As I discussed in “Wine and Health: A Fun Deep Dive” last week, I’ve long known that Tannat was a really healthy wine because of its high polyphenol/resveratrol content, but I didn’t know that Sagrantino from Umbria, Italy had even higher polyphenol/resveratrol levels. Today let’s explore this wine.
Let’s Start with Wine Folly
I love Wine Folly The Master Guide Magnum Edition published in 2018. This book has a page for most wine grapes, plus a lot more information. So, I’ll start with what the book has to say about Sagrantino. They describe the grape as “a rare, deeply bold, central-Italian red” with notes of plum sauce, licorice, black tea, black olive and black pepper. Because Sagrantino has very high tannin and astringency, they recommend pairing it with fatty foods such as cream-based sauces, sausages, wild mushrooms and cheese.
Other Characteristics of the Grape
Sagrantino is a deeply colored grape that grows well in the limestone and clay soils of Umbria. In addition to the tasting notes that Wine Folly highlights, I found the following characteristics on a number of web sites: black cherry, blackberry, spicy and earthy. The wine is described as both sweet and savory. In one video I saw, it said that even when the wine reaches 14.5% alcohol, there is still quite a bit of residual sugar left. Hence, this unique combination of sweet and savory.
The wine benefits from aging for at least 10 years. Interestingly, there’s a local wine law in Umbria that says that Sagrantino can’t be released until it has aged for at least 30 months. So, you won’t find a bottle in a store that’s younger than three years old. When I am able to shop again, I will pick up a few bottles, so that I can drink one now and age the others for five, 10 and maybe even 15 years, if I have the discipline.
If the label says Sagrantino, it must have 95% of this grape in it. Typically, when it is blended, it’s blended with Sangiovese.
According to Wine-Searcher, this grape is “often described as elusive and mysterious. [It]…is produced by only a handful of producers in Montefalco and hardly grown outside Italy at all. Consequently, its availability is limited, though an increase in international attention has seen a rekindling of interest in this intensely colored grape. Even rarer than the dry red wine crafted from Sagrantino and its blends are the varietal passito wines of Sagrantino di Montefalco DOCG. These concentrated wines, made from semi-dried grapes, are comparable to Vintage Port in their intensity and longevity.”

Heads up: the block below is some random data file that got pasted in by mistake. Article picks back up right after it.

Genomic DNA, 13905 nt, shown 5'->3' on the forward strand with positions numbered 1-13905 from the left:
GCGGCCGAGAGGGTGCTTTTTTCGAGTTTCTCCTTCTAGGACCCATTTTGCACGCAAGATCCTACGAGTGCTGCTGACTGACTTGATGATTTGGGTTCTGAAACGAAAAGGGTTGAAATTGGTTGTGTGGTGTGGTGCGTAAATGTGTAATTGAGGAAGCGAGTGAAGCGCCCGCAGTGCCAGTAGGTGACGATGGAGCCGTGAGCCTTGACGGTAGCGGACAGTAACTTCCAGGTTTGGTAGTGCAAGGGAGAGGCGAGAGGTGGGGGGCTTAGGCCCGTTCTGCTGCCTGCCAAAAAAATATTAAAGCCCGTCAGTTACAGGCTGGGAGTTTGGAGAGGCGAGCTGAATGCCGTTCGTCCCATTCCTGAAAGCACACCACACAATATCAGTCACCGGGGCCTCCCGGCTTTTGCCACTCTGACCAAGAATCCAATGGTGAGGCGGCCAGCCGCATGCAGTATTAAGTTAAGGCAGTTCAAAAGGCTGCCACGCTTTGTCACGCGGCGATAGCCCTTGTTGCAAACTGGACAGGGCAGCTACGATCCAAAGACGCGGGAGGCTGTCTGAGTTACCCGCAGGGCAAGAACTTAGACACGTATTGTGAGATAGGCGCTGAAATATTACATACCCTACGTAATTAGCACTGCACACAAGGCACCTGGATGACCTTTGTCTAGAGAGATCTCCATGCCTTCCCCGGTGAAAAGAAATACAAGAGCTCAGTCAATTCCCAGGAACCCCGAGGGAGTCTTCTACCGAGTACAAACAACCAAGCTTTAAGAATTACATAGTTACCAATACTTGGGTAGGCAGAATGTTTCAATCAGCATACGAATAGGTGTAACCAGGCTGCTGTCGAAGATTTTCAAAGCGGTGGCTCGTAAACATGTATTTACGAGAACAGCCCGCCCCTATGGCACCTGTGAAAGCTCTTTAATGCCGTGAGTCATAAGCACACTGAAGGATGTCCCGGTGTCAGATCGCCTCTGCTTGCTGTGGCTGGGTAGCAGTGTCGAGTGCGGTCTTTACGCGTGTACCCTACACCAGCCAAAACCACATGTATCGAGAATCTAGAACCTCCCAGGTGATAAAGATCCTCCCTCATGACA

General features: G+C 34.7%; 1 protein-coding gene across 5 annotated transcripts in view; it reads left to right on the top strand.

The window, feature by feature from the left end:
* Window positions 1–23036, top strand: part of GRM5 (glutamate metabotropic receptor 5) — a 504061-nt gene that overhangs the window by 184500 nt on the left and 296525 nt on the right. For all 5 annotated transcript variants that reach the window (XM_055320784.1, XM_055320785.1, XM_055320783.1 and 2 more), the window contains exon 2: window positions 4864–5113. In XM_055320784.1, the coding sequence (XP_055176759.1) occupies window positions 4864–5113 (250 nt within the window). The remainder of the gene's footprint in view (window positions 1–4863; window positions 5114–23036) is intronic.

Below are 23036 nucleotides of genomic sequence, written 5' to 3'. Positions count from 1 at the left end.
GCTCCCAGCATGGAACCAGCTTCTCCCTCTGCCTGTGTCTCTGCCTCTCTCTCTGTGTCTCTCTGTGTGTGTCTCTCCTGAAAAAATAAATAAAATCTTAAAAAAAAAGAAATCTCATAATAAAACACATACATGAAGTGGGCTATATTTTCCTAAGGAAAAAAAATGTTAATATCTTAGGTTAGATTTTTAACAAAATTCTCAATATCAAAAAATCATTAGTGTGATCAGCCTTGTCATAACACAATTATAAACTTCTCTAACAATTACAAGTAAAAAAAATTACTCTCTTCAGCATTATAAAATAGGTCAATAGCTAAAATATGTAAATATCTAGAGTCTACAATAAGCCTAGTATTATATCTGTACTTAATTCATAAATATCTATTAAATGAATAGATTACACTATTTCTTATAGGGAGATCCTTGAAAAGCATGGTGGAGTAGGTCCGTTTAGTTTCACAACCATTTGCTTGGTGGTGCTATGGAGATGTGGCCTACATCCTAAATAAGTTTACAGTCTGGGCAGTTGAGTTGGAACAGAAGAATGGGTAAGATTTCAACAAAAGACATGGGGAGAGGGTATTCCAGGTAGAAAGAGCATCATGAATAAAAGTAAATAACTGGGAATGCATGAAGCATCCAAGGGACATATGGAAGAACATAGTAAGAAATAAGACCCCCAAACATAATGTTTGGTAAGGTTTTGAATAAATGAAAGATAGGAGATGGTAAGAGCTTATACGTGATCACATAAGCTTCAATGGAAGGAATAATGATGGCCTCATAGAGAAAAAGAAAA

The wine comes from an area in Umbria called Montefalco. Tutto Montefalco tells us that “Montefalco is a majestic hilltown in central Umbria. Once you arrive, you will step through the ancient walls of a very unique and charming countryside town that will take you back in time and have you walking around the village in the same footfalls of at least eight saints that called Montefalco their birthplace…The major tourist attraction in Montefalco is the museum inside the Saint Francesco Church. This church was built between 1335 and 1338 and is one of the most interesting medieval churches in the area…From atop the hill in Montefalco you can view the magnificent Umbria valley below with the beautiful olive groves and vineyards.”
I’ve you’ve tried Sagrantino, I’d love to hear about your experience. Salute.
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